American cities face increasingly unbearable summers—but the heat isn’t distributed equally. Low-income and minority neighborhoods can get significantly warmer than their surrounding areas due to the urban heat island effect. These areas typically lack trees and other cooling infrastructure that provide shade during the day, and stay uncomfortably warm at night as the heat absorbed by impervious surfaces escapes back into the air.
A new study finds that these disparities correlate closely with neighborhoods that were subject to decades of housing discrimination through federal redlining policies that prevented African Americans from buying homes in certain neighborhoods during the New Deal era.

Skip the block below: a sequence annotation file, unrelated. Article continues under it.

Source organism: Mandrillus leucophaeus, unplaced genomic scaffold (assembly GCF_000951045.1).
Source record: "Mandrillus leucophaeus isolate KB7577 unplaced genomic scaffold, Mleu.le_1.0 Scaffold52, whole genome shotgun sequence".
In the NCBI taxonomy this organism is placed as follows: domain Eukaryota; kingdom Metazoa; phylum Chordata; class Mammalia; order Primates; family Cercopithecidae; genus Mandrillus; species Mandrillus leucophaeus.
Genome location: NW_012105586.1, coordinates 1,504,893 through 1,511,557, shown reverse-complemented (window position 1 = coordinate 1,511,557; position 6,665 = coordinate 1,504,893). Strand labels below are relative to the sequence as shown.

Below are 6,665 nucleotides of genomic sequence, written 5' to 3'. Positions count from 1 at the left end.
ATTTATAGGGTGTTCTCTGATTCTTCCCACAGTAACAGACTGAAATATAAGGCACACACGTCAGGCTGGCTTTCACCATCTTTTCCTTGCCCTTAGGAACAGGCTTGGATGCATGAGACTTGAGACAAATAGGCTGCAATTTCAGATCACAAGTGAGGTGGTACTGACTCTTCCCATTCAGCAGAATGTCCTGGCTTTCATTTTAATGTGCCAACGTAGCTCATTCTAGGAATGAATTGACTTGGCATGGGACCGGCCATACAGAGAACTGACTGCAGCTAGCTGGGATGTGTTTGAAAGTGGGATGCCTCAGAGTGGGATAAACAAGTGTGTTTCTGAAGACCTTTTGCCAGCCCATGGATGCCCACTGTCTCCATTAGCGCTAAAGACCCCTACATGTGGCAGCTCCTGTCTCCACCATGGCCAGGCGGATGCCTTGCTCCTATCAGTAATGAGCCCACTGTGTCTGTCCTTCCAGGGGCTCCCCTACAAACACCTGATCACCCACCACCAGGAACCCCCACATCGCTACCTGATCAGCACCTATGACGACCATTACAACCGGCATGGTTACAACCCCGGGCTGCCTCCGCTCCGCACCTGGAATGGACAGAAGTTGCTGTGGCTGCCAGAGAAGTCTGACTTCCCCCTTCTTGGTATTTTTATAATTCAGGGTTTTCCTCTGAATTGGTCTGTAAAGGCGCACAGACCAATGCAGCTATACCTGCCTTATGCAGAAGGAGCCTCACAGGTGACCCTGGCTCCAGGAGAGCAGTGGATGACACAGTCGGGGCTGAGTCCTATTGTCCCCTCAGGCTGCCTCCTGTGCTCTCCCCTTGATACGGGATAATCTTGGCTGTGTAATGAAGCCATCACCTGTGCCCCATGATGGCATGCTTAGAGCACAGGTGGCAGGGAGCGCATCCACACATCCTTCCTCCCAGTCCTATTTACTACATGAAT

The finding adds to the body of research on how redlining has imposed decades of economic and health disparities on black and brown communities—in ways that are now being exacerbated by climate change.
The researchers’ analysis shows that the gaps in temperature among neighborhoods were pronounced in southeastern, northeastern, and western cities. The largest disparities were in Portland, Oregon, and Denver, where redlined neighborhoods were roughly 12 degrees hotter than the “best” neighborhoods.
Historically, wealthier neighborhoods were greener, with more parks and greater tree density to provide relief from the heat. That remains true today. Developers meanwhile, had more incentives to construct buildings and roadways through the lowest-income communities.